Hartford Officer Accused of Stealing Appears in Court

Officer Luis Feliciano is accused of stealing from the Walmart where he worked a private-duty security job.

A Hartford police officer accused of stealing merchandise while working a private duty security job at Walmart in July appeared in court Monday and is due back next month.

Officer Luis Feliciano, 34, turned himself in to police last week and was served with two warrants charging him with fifth-degree larceny and possessing a shoplifting device, according to police.

Feliciano, who has been a member of the Hartford Police Department for two and a half years, was suspended and asked to stay away from headquarters.

He's accused of stealing from the Walmart on Flatbush Avenue while working a security job there, according to police, who said surveillance cameras recorded some of alleged thefts.

During his brief appearance at Hartford Superior Court, Feliciano's case was continued to Sept. 18. Feliciano and his attorney left the courthouse without commenting Monday.

According to arrest warrants affidavit dated Aug. 4 and Aug. 7, Feliciano would allegedly take coffee makers and other items that were packaged for sale to a "stash spot" in the hardware section, an area he believed lacked surveillance cameras.

He then emptied the boxes, filled them with more expensive merchandise, resealed them, and paid the lower price at checkout, according to the affidavits.

The stolen goods included PlayStation controllers, a $400 wireless speaker, video games, cellphone chargers, household cleaning products, steaks and much more, according to the affidavits.

Sales associates also saw him with a shoplifting device used to deactivate anti-theft systems on electronics and other high-end items, the affidavits allege.

Walmart security considered the operation to be the work of a “professional shoplifter,” according to the affidavits.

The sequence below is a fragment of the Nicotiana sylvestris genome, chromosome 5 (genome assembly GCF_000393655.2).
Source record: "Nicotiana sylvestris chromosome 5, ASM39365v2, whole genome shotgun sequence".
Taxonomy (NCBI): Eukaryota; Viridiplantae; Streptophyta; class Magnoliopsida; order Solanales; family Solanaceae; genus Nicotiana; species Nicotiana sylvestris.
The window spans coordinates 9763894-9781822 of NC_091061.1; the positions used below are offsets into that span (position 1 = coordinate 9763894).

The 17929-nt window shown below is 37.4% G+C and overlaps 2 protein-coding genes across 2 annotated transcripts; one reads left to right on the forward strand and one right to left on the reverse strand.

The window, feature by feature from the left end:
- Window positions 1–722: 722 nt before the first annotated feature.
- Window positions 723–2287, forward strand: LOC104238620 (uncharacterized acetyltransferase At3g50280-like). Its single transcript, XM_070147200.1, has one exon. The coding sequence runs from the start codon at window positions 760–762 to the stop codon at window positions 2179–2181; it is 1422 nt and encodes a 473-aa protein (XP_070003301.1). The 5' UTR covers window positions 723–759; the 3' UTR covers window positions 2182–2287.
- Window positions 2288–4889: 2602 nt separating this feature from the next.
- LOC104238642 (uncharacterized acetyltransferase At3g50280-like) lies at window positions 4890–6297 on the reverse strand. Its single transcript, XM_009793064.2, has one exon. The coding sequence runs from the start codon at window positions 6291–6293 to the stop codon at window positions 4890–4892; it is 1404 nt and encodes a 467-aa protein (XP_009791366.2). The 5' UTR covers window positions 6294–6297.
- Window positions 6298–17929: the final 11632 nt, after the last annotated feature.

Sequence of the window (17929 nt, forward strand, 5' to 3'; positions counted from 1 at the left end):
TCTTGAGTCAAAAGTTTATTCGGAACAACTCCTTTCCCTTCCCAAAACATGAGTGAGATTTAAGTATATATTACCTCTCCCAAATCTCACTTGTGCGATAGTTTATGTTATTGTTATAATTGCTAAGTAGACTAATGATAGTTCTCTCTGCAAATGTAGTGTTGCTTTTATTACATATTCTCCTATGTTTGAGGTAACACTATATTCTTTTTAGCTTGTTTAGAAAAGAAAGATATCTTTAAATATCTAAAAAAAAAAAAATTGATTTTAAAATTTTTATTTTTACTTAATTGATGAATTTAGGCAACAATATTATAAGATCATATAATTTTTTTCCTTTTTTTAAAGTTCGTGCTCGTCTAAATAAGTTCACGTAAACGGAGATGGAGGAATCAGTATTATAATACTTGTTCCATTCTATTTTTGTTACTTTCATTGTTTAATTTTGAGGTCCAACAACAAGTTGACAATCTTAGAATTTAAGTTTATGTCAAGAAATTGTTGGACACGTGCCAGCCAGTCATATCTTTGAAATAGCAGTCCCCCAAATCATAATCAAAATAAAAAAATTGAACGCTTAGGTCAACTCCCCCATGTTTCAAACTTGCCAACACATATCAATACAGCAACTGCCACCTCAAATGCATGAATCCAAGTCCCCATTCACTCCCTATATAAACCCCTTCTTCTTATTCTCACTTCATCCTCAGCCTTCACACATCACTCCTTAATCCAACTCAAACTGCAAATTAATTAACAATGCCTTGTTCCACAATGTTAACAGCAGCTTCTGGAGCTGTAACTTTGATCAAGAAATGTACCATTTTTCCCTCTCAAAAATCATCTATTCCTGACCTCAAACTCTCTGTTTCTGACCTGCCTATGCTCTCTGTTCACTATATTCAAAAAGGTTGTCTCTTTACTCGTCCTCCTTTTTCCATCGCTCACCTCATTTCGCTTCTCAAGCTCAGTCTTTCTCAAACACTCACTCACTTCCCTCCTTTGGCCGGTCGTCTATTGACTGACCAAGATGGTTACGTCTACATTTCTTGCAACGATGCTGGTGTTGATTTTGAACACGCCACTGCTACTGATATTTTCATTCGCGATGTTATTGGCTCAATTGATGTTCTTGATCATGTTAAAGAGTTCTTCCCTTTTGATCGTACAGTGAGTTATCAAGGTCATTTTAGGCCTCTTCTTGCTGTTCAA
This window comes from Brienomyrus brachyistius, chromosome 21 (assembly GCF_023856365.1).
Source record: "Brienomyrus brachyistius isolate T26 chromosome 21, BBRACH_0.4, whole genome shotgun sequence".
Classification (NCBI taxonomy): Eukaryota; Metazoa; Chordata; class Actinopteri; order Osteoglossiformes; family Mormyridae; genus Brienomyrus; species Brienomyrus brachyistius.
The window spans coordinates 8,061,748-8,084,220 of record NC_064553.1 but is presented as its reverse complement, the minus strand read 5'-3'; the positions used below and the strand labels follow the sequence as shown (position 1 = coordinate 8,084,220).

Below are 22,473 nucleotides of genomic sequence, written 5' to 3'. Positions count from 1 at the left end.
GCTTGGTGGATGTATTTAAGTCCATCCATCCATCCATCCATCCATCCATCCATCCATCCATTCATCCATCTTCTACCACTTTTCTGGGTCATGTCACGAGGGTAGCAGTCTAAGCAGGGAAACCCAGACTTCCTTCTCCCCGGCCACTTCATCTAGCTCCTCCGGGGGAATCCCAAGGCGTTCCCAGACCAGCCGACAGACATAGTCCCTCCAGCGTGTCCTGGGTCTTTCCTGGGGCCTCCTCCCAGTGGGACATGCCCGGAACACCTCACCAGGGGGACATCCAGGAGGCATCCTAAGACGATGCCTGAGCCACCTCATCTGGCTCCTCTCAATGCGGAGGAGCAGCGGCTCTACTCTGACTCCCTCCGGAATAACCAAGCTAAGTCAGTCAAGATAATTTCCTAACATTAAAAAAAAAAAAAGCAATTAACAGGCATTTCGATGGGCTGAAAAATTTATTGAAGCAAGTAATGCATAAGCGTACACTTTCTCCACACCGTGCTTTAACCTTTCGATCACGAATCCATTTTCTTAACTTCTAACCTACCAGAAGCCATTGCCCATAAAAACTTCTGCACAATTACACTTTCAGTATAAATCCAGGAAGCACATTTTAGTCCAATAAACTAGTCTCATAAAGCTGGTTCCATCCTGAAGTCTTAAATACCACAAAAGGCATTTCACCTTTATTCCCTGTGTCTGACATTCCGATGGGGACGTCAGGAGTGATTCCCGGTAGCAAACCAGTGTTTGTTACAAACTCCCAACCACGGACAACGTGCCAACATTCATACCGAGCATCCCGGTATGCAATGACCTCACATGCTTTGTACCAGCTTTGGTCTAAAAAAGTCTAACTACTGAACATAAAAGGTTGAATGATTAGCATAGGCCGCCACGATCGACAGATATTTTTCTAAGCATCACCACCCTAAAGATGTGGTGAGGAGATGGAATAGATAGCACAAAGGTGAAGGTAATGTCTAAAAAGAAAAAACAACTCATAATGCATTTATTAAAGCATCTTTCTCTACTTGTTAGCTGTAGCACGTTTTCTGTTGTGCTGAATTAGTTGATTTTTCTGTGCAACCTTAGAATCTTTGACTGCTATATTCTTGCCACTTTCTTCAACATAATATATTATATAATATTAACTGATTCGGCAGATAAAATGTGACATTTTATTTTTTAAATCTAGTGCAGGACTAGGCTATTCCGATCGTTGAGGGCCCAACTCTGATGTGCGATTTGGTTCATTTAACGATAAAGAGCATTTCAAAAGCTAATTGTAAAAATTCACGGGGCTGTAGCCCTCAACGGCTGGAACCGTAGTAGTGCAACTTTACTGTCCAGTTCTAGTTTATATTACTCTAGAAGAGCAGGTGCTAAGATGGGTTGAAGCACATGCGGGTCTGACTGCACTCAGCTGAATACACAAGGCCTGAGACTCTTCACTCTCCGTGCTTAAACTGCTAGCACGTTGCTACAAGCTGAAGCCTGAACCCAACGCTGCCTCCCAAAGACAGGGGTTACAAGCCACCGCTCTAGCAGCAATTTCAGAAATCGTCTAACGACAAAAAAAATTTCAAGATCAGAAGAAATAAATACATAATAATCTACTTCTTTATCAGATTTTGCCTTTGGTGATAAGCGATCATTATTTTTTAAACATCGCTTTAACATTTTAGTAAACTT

Prior to his work at the police department, Feliciano spent 10 years as a loss prevention officer for a large retailer in Massachusetts, according to the Massachusetts Civil Service Commission.

This incident comes about a year and a half after Feliciano’s department-issued gun was reported stolen in Springfield, Massachusetts, according to Hartford police. Springfield police said Feliciano's weapon was later recovered during a drug raid.

Feliciano was rejected from the Springfield Police Department prior to being hired in Hartford. He filed a complaint with the Massachusetts Civil Service Commission, saying the department was prejudiced because of a 2006 murder charge against him that was later thrown out, according to the commission's 2012 ruling.

An officer involved in the murder case also said a bag of suspected cocaine was found in Feliciano's Springfield apartment, although no drug charges were ever filed, according to the document.

The commission denied Feliciano's claim, alleging that he hadn't been truthful about all the details of the incident and had lied about his home address, the ruling contends.

Sources within the Hartford Police Department told the NBC Connecticut Troubleshooters they question the decision to hire Feliciano in the first place, and City Council members said they're now reviewing the department's hiring procedures and screening practices.

"I'm very happy with HPD in this instance," said councilmember Ken Kennedy. "They've done what is appropriate. Their actions seem to be appropriate, although a court of law will determine that."

After Feliciano’s arrest, state police union president Sgt. Richard Holton released a statement saying, "I ask the public not to judge officers based on one person's actions. There are still men and women out there doing good work day in and day out."

Feliciano is suspended without pay as the criminal investigation into his conduct continues. Hartford police have not responded to questions about why he was hired here in Connecticut.

Walmart has declined to comment on the case.

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